The capital conundrum of nationalised banks

Updated: May 23 2007, 05:30am hrs
The banking industry, unlike most others, has a regulatory need for capital. Regulators force banks to hold capital to the tune of at least 9% of their total assets to ensure they can meet depositors claim on their money and maintain a robust financial system. This regulatory requirement is called the capital adequacy ratio (CAR). The RBI has cautioned that this will rise further to 10% in the near future.

The Indian banking industrys total assets have grown at 16% per annum since 2000. This has allowed assets to roughly double every four years. If the industry were to continue to grow at the same rate, it would again double its assets in four years. That would mean that there would be Rs 22,59,975 crore as additional assets that would be added by 2010. Such growth, if supported by a minimum cushion of 9% of capital, would mean an additional requirement of roughly Rs 1,50,000 crore. The cost, as it were, of high growth for Indian banks is their relentless need for capital.

Capital can accrue in one of two waysretained earnings or by raising fresh capital from the public. Indias nationalised banks face a peculiar problem here. By statute, they are to be owned at least 51% by the government. At their current level of profitability, this can cause them to lose market share if the government does not pump in more capital. The current CAR of public sector banks sits at a pretty 12.25%. But the projected growth in assets by 2010 would lead this ratio to fall to 6.8% at current levels of capital. To keep the CAR at the required level, public sector banks alone would need to raise about Rs 60,000 crore (including the amount of retained profits ploughed back in) of capital. Public sector banks, on average, give a return of 0.83% on assets.

With the banking industry in India growing at 16% per annum, for public sector banks not to lose market share, they will need to go to the capital market repeatedly for funds over the next three years
Even if one were to improbably assume that they could plough back all their capital to fund their growth, they would not be able to grow faster than 14%. Given the normal amount of dividend payments, they will not be able to grow at more than 10% per annum. With the banking industry in India growing at a hearty 16% per annum clip, for public sector banks not to lose market share, they will need to go to the capital market repeatedly for funds over the next three years.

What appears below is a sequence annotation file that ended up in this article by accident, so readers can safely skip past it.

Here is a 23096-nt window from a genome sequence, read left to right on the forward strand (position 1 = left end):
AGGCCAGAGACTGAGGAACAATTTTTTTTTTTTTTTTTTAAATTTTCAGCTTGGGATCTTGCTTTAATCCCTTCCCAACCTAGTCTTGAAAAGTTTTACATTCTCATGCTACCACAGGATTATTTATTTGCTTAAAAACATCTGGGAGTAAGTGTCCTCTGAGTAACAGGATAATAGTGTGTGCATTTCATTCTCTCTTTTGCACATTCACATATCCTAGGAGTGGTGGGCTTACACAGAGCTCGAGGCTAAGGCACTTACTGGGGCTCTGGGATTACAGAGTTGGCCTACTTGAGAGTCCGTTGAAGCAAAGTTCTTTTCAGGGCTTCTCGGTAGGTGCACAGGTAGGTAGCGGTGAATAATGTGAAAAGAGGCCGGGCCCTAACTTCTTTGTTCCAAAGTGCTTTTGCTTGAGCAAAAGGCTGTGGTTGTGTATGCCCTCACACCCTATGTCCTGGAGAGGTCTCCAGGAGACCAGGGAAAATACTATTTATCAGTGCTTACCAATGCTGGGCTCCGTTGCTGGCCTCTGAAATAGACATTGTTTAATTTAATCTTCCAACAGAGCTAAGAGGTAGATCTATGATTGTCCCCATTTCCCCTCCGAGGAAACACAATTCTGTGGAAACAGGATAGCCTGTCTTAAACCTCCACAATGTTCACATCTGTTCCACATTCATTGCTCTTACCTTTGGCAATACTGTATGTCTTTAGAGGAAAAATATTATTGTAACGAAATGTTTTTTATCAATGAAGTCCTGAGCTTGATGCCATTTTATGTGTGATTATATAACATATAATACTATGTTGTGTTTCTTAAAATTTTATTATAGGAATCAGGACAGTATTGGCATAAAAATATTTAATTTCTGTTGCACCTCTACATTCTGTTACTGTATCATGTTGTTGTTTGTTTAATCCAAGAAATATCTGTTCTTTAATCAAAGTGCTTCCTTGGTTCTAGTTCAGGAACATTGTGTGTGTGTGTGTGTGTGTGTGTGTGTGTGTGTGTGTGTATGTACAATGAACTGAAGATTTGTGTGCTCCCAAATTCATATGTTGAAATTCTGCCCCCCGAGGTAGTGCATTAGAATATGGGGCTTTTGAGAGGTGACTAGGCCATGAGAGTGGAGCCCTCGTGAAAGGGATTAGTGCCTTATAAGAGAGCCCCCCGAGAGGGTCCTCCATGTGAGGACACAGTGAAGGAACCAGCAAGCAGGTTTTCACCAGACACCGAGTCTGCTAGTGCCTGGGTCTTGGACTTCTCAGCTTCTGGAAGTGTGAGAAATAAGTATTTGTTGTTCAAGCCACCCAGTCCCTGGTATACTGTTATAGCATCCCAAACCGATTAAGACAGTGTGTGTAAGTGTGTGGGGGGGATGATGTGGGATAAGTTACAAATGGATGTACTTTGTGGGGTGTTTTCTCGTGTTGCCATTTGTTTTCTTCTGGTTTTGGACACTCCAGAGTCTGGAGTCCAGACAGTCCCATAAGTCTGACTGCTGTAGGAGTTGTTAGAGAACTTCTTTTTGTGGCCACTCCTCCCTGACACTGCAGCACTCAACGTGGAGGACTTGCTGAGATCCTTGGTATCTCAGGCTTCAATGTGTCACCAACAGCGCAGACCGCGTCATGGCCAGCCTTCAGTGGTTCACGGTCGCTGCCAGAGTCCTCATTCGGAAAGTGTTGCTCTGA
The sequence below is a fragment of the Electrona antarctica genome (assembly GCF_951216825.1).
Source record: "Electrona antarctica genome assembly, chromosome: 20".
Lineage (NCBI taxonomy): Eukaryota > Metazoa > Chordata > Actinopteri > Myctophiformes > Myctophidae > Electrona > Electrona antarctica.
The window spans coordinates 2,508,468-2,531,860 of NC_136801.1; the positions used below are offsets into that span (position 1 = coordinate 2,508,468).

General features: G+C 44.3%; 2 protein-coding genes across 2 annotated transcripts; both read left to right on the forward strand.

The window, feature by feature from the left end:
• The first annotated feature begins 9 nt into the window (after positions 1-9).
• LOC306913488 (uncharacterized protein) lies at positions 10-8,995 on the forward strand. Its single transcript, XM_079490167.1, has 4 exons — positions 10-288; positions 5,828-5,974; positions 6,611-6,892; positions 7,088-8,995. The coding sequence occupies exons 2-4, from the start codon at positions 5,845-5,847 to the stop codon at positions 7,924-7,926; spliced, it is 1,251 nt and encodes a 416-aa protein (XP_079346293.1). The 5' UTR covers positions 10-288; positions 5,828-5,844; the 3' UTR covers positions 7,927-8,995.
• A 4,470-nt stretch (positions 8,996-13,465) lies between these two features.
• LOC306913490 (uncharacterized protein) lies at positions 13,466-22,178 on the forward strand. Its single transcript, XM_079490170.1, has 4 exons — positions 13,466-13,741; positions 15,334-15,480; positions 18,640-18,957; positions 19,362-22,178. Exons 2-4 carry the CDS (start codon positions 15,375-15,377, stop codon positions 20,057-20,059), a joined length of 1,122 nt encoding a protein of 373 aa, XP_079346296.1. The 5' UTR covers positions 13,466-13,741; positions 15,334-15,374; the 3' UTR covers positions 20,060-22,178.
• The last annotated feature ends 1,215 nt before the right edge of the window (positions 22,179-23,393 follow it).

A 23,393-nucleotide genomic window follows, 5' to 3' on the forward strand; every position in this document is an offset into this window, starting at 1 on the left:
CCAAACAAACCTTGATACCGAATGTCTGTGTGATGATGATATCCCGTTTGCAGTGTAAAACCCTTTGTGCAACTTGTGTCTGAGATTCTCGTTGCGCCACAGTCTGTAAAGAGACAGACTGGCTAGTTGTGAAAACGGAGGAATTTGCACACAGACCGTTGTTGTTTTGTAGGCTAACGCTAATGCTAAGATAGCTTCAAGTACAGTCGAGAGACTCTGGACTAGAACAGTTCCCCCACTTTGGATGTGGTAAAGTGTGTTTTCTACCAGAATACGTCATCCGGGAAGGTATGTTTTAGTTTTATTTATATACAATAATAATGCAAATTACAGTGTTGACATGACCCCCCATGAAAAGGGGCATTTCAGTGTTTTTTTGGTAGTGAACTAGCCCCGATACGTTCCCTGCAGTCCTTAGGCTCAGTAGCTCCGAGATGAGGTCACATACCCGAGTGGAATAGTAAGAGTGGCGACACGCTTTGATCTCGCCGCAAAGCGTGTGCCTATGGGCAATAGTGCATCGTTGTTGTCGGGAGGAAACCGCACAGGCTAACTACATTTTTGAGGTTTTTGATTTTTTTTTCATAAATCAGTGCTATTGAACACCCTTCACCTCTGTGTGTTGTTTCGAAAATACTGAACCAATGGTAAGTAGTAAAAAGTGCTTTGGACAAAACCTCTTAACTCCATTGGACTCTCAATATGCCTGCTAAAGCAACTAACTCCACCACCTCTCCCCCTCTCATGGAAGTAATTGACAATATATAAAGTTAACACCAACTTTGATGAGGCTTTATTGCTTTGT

This brings us to the issue of public sector banks ownership. The fact that they cannot dilute the governments stake to below 51% is a real problem for some public sector banks. The government stake in them is down to the regulatory minimum already. The three nationalised banks in this category are Andhra Bank, Dena Bank and Oriental Bank of Commerce. That means their growth is now restricted to the amount they can plough back from retained earnings, unless the government recapitalises them. Then, there are other major banks with the governments stake only a little above majority-control level, including State Bank of India, Punjab National Bank and Bank of Baroda. In fact, the government holding in nationalised banks is at about 62%or at about Rs 71,275 crore. These numbers are lower in terms of capital than the CAR because here we only talk about 51% of the ratios tier 1 portion, which is 4.5%. But even with this lower target, some banks will lose share unless the government pumps in money.

The government could rebalance its portfolio of holdings in a cash-neutral manner by selling some bank stakes and buying others. But it can do this only once and delay the day of reckoning by a few years. At the current growth rate in the sector, the same question will arise later. It also begs some key questions. Is it not quaint that the governments ownership prevents its banks from growing at the market rate Or, more fundamentally, does it need to own as many as 20 banks

Janmejaya K Sinha is managing director, BCG India. These are his personal views